July 18, 2024

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Inflation report and Fed meeting: live updates

Inflation report and Fed meeting: live updates

US families hoping interest rates will fall soon will have to wait a little longer.

The Federal Reserve is expected to keep its benchmark interest rate unchanged on Wednesday, at least until there are clearer signs that inflation is growing more slowly. But forecasters will be listening to Jerome Powell, the Fed’s chairman, for any clues about how long they expect to keep interest rates at relatively high levels.

The central bank raised the key interest rate to 5.33 percent from near zero in a series of increases between March 2022 and last summer, and it has remained unchanged since then. The goal was to curb inflation, which has slowed considerably but is still higher than the Fed would like, suggesting interest rates could remain high for longer than economists previously expected.

For people with money stashed in high-yield savings accounts, persistently high interest rates translate into more interest earnings. But for people saddled with high-cost credit card debt, or aspiring homeowners sidelined by rising interest rates, a low interest rate environment can’t come soon enough.

“Shopping around, whether you’re looking for a car loan, credit card, personal loan or any other type of loan, can make a big difference,” said Matt Schulz, an analyst at LendingTree, an online loan marketplace.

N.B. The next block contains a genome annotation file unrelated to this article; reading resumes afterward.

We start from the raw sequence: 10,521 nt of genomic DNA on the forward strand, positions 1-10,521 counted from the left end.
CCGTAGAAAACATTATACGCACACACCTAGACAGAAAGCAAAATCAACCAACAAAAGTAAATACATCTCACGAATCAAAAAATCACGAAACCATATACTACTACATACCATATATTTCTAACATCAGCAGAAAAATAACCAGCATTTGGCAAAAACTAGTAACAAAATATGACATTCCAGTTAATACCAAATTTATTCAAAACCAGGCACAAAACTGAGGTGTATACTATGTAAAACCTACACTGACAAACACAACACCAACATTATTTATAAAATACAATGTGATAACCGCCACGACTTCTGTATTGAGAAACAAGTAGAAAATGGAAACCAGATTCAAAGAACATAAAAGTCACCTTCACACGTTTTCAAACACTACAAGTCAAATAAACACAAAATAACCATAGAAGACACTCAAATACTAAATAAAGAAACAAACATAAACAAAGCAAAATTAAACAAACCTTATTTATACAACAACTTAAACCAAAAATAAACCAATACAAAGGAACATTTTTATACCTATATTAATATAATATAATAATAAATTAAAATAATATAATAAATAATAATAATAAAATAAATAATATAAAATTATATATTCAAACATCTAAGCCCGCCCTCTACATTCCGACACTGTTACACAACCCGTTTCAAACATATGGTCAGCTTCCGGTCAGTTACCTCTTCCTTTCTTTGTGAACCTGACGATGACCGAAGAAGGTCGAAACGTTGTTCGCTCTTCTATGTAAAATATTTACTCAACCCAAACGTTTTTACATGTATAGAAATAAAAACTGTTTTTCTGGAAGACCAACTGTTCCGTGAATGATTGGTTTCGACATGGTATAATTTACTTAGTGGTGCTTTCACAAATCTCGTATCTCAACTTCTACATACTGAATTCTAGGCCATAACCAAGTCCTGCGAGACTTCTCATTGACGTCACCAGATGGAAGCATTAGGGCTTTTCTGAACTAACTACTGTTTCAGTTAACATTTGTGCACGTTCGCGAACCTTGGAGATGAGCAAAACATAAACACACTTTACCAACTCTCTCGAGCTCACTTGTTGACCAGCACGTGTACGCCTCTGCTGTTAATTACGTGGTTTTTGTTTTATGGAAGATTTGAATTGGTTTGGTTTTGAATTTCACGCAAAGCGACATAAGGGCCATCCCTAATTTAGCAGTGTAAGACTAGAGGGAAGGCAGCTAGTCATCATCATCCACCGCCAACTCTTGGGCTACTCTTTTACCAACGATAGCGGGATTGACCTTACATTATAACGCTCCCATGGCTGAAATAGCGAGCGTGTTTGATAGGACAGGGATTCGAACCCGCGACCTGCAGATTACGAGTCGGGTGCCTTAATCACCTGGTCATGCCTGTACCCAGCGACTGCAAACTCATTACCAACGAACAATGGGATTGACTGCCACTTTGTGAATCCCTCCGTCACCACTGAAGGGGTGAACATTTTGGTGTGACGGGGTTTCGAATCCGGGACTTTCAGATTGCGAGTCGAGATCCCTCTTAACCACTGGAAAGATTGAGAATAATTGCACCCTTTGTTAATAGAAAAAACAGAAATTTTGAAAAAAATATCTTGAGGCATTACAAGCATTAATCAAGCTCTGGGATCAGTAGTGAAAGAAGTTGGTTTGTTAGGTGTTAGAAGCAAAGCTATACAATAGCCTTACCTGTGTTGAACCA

Here’s how different interest rates are affected by the Fed’s decisions — and where they stand.

credit cards

Credit card rates are closely linked to central bank actions, meaning consumers with revolving debt have seen interest rates rise rapidly over the past two years. Increases typically occur within one or two billing cycles, but don’t expect them to decrease as quickly even when prices eventually do come down.

“The urgency to pay off high-cost credit cards or other debt has not diminished,” said Greg McBride, chief financial analyst at Bankrate. “Interest rates took the elevator up, but they will take the stairs down.”

This means consumers should prioritize paying off higher-cost debt and take advantage of low-interest, zero-interest balance transfer offers when they can.

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The average interest rate on credit cards with interest rates was 22.63 percent at the end of March, according to the bank’s report Federal ReserveThis compares to 20.92% a year ago and 16.17% at the end of March 2022, when the Fed began its series of interest rate increases.

Car loans

Interest rates on auto loans remain high, reducing affordability and declining demand among potential car buyers. But automakers and dealers have begun offering more discounts and other incentives, luring some buyers back into the market.

“In May, we saw some positive news on the sales front,” said Erin Keating, executive analyst for Cox Automotive. “Much of these sales gains have been offset by higher stimulus and lower prices, which is good news for consumers worried about inflation.”

The average interest rate on new car loans was 7.3 percent in May, according to the bank Edmundsup from 7.1 percent in 2023 and 5.1 percent in 2022. Used car prices were even higher: The average loan rate was 11.5 percent in May, up from 11 percent in 2023 and 8.2 percent in 2022.

Car loans tend to track with the yield on five-year Treasury bonds, which is affected by the Federal Reserve’s key interest rate — but that’s not the only factor that determines how much you’ll pay. The borrower’s credit history, vehicle type, loan term, and down payment are included in this rate calculation.


Mortgage rates have also remained high: The most popular loan crossed the 7 percent mark in mid-April and has largely maintained that position since then, making homeownership a more expensive proposition.

The average interest rate on a 30-year mortgage was 6.99 percent as of June 6, according to Freddie Mac, compared with 6.71 percent in the same week last year.